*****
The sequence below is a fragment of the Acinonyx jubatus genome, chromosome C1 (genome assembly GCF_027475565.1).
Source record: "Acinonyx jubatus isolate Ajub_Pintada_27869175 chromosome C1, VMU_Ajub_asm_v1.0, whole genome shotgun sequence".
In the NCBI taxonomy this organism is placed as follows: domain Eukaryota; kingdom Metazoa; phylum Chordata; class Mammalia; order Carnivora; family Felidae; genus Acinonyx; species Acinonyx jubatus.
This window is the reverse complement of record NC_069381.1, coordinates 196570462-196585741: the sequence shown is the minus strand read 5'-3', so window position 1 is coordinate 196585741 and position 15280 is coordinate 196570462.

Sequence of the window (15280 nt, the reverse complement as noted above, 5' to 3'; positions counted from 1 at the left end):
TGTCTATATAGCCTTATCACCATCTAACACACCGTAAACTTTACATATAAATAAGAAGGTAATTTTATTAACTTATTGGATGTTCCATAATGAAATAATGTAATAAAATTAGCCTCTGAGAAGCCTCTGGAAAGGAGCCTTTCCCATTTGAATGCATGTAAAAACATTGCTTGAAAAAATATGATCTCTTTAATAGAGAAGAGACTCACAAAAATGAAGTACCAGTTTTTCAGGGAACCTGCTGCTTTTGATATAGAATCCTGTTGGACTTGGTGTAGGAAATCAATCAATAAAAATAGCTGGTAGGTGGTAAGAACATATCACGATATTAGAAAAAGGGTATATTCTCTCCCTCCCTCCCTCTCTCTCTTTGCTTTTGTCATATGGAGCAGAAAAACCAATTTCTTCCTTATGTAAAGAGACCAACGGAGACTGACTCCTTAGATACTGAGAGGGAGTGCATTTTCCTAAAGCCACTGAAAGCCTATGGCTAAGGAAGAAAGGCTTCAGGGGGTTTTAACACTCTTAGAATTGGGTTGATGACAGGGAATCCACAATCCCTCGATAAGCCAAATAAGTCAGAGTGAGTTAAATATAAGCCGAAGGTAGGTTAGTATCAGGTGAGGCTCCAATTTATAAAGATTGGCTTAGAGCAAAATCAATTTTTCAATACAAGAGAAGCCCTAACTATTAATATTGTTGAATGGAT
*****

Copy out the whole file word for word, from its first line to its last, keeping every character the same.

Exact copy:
The sequence below is a fragment of the Acinonyx jubatus genome, chromosome C1 (genome assembly GCF_027475565.1).
Source record: "Acinonyx jubatus isolate Ajub_Pintada_27869175 chromosome C1, VMU_Ajub_asm_v1.0, whole genome shotgun sequence".
In the NCBI taxonomy this organism is placed as follows: domain Eukaryota; kingdom Metazoa; phylum Chordata; class Mammalia; order Carnivora; family Felidae; genus Acinonyx; species Acinonyx jubatus.
This window is the reverse complement of record NC_069381.1, coordinates 196570462-196585741: the sequence shown is the minus strand read 5'-3', so window position 1 is coordinate 196585741 and position 15280 is coordinate 196570462.

Sequence of the window (15280 nt, the reverse complement as noted above, 5' to 3'; positions counted from 1 at the left end):
TGTCTATATAGCCTTATCACCATCTAACACACCGTAAACTTTACATATAAATAAGAAGGTAATTTTATTAACTTATTGGATGTTCCATAATGAAATAATGTAATAAAATTAGCCTCTGAGAAGCCTCTGGAAAGGAGCCTTTCCCATTTGAATGCATGTAAAAACATTGCTTGAAAAAATATGATCTCTTTAATAGAGAAGAGACTCACAAAAATGAAGTACCAGTTTTTCAGGGAACCTGCTGCTTTTGATATAGAATCCTGTTGGACTTGGTGTAGGAAATCAATCAATAAAAATAGCTGGTAGGTGGTAAGAACATATCACGATATTAGAAAAAGGGTATATTCTCTCCCTCCCTCCCTCTCTCTCTTTGCTTTTGTCATATGGAGCAGAAAAACCAATTTCTTCCTTATGTAAAGAGACCAACGGAGACTGACTCCTTAGATACTGAGAGGGAGTGCATTTTCCTAAAGCCACTGAAAGCCTATGGCTAAGGAAGAAAGGCTTCAGGGGGTTTTAACACTCTTAGAATTGGGTTGATGACAGGGAATCCACAATCCCTCGATAAGCCAAATAAGTCAGAGTGAGTTAAATATAAGCCGAAGGTAGGTTAGTATCAGGTGAGGCTCCAATTTATAAAGATTGGCTTAGAGCAAAATCAATTTTTCAATACAAGAGAAGCCCTAACTATTAATATTGTTGAATGGAT